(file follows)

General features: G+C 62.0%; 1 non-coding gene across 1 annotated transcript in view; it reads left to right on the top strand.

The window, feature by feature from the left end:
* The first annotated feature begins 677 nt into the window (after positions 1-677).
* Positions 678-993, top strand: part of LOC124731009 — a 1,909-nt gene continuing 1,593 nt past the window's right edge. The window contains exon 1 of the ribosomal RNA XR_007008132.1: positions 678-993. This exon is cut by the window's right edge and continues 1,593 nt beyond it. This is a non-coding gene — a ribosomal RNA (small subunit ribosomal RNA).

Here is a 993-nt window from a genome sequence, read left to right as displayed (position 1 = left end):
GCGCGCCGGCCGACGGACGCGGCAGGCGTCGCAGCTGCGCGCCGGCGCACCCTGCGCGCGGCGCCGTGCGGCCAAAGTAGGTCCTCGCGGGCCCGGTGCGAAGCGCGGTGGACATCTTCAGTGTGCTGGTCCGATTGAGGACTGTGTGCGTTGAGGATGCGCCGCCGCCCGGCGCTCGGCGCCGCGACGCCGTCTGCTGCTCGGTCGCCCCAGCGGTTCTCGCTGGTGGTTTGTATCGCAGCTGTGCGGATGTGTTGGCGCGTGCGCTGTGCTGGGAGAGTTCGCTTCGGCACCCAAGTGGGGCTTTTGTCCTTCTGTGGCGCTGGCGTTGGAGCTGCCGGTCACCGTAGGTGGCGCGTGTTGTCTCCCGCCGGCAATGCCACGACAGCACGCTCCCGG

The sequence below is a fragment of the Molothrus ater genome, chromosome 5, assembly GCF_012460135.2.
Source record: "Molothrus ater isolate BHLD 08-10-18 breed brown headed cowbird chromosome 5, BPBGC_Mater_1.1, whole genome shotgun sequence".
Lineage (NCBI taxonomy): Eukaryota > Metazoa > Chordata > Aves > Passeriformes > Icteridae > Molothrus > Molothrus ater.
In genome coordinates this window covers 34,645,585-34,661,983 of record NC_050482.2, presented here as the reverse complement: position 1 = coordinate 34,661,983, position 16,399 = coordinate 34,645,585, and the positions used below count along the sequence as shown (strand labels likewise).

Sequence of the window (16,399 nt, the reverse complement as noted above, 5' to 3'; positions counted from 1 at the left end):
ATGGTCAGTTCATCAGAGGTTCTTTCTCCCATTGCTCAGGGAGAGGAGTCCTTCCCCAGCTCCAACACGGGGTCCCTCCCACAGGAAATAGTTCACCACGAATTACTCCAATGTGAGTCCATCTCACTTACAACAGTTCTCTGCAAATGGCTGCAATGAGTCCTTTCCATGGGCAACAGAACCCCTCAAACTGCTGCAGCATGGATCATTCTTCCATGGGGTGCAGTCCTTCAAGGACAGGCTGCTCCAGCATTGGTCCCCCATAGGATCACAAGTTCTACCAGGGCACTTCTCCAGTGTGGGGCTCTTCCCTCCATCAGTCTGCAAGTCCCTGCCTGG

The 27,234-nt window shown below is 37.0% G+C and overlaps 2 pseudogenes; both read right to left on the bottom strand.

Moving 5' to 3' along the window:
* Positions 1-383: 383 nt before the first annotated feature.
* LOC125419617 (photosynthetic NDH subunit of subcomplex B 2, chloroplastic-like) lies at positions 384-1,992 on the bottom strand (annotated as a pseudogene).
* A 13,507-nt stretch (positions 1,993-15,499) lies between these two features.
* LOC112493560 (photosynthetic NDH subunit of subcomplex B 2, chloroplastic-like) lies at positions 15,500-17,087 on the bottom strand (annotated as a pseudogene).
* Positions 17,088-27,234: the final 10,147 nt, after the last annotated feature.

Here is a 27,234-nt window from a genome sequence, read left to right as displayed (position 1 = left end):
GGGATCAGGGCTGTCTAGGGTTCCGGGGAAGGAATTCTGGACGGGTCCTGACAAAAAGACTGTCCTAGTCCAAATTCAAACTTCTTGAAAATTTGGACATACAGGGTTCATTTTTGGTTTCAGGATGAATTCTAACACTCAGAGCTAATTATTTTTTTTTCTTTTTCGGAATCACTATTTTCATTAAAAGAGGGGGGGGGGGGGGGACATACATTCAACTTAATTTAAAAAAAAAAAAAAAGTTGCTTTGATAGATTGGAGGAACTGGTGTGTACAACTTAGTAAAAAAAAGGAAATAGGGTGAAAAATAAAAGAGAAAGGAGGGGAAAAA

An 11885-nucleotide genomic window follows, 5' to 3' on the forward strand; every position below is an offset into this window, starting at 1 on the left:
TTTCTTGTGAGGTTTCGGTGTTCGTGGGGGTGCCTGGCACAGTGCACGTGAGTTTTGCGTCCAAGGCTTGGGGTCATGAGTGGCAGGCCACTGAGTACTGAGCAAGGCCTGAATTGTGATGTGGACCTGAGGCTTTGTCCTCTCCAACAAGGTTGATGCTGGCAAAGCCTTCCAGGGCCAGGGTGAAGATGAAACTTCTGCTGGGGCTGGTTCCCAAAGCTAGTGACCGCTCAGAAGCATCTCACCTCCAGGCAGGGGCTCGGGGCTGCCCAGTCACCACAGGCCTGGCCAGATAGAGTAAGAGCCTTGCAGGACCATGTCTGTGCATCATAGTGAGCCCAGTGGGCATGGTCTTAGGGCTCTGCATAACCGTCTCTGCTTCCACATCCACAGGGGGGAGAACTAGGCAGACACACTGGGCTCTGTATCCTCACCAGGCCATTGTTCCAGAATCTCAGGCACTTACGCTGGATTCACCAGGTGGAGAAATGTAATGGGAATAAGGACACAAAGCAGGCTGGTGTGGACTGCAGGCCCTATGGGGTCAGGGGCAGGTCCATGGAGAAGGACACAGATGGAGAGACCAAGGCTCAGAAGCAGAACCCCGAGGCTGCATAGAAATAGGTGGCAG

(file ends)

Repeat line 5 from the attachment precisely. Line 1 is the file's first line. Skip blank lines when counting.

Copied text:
Here is a 993-nt window from a genome sequence, read left to right as displayed (position 1 = left end):